With the NHL lockout finally ending, the NHL is faced with another very serious problem to fix. How do they fix their relationship with the millions of fans that felt completely betrayed by the league and players? This is a complex question that the league needs to take very seriously if they don’t want to see empty seats in their arenas, and one that needs to be addressed with a much more thought out response than just writing “Thank you fans” across all of the rinks.
One of the biggest failings of the NHL from the last lockout was their failure to deliver on cheaper tickets. There could be many clubs in the NHL that will find themselves wanting for fans right out of the gate. If you couple this with the many fans that are already unable to come to the games because the ticket prices are too high and you have the making of a ghost town.
Teams can help to mitigate this by lowering ticket prices. Many people who fall into that “die-hard” category of fans that also can’t afford tickets will jump at the chance to get decent tickets at a lower price. Who knows, even some of the people who stay away initially might be tempted to come back earlier if they see that tickets are that much more affordable.
Clubs can get creative with this one, but this is something that will resonate with the fans. This whole lockout left the fans feeling like nobody cares about them and that the only part of them the NHL does care about is their wallets. Well, if clubs open up their own wallets to try and do something inside their arenas that can improve the in-game experience for the fans then that might begin to repair the bridge with the fans.
For example, I live in Denver, Colorado and have been to several Avalanche games. I went to games back in the old McNichol’s Arena when the Avalanche first came to town and saw the doors of the Pepsi Center open. There have been so few upgrades to the Pepsi Center since it has opened, the once great and updated house of hockey is now one of the most out-of-date arenas in the league as far as their technology is concerned. However, just today, Avalanche beat writer, Adrian Dater, tweeted that the Pepsi Center will be upgrading their jumbo-tron at some point later this year. This is huge to Avalanche fans who have been frustrated with the little attention that ownership has paid to the team in the recent past. Now there’s something else to look forward to.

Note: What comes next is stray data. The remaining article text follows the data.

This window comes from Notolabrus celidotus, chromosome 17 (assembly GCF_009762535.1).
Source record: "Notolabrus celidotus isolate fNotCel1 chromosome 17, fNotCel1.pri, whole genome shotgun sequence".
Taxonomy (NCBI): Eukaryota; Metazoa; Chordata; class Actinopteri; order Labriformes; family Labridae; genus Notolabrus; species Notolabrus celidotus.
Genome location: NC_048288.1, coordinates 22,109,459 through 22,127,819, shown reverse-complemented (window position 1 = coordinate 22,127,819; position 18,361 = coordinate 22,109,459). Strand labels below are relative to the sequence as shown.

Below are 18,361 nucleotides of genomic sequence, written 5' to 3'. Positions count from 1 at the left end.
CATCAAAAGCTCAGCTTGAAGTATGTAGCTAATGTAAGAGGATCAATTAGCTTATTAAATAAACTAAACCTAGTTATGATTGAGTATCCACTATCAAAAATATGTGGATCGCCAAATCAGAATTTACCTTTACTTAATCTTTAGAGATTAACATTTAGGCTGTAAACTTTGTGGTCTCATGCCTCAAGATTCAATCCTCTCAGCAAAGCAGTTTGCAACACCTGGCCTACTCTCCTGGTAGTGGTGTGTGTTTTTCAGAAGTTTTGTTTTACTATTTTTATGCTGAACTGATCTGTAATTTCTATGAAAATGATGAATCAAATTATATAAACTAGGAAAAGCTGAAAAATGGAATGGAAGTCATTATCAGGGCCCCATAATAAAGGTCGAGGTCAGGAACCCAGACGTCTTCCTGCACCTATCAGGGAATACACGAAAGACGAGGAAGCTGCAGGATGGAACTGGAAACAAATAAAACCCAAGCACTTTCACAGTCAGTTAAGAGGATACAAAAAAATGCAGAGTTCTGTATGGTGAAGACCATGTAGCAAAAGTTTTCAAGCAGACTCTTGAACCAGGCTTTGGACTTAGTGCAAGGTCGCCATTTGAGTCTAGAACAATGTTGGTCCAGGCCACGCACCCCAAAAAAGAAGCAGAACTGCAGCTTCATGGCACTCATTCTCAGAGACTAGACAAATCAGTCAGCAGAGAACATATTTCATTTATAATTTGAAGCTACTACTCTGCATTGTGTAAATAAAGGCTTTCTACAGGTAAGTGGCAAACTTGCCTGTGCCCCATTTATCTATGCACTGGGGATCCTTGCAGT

We’re not just talking the normal things for the fans like more autographs from the players or fan events and things like that, though those are fantastic options as well, but some of the organizations in the NHL will need to open their media doors to people that they haven’t before. Reputable bloggers and other fan organizations are groups that several NHL teams should very seriously work to start courting. There are many teams in the league that have already seen the benefit of this, but some teams still need to get the memo.
The Avalanche, to use them as an example again, are a franchise that only credential the “traditional media.” Print, television and radio are the only people that have any hope of having any access to the team. Now would be a brilliant time for the Avalanche to reach out to the many fantastic bloggers in the area and offer them access to media credentials and players for interviews. Sites like Mile High Hockey have throngs of followers that would prefer to get their news on the team from them as opposed to the local newspapers. The Avalanche have no idea how much reaching out to this group would benefit them, and the end of the lockout should help send them, and other teams, on this path.
The NHL brings in a boatload of money from their NHL Center Ice program every year from people wanting to see out-of-market teams play. One of the best ways that the NHL could earn some good faith back with the fans is if they offered the fans this program for free, or at very least for at a significant discount. This will add up for fans who would usually get this program and free up money to potentially spend on other types of products. It may take a while for that type of spending to return from a lot of NHL fans, but this would actually be something that might entice the fans to bring their hard earned dollars back to the NHL.
These are just some ideas that the NHL and many of the teams around the league might want to consider running with. Whether or not they do any of these specific things is irrelevant, but the teams absolutely do need to look at doing something that will reward fans for sticking around and re-establish some kind of trust. As I said at the start of this, just writing “Thank you fans” on the ice, this time around, isn’t going to do it.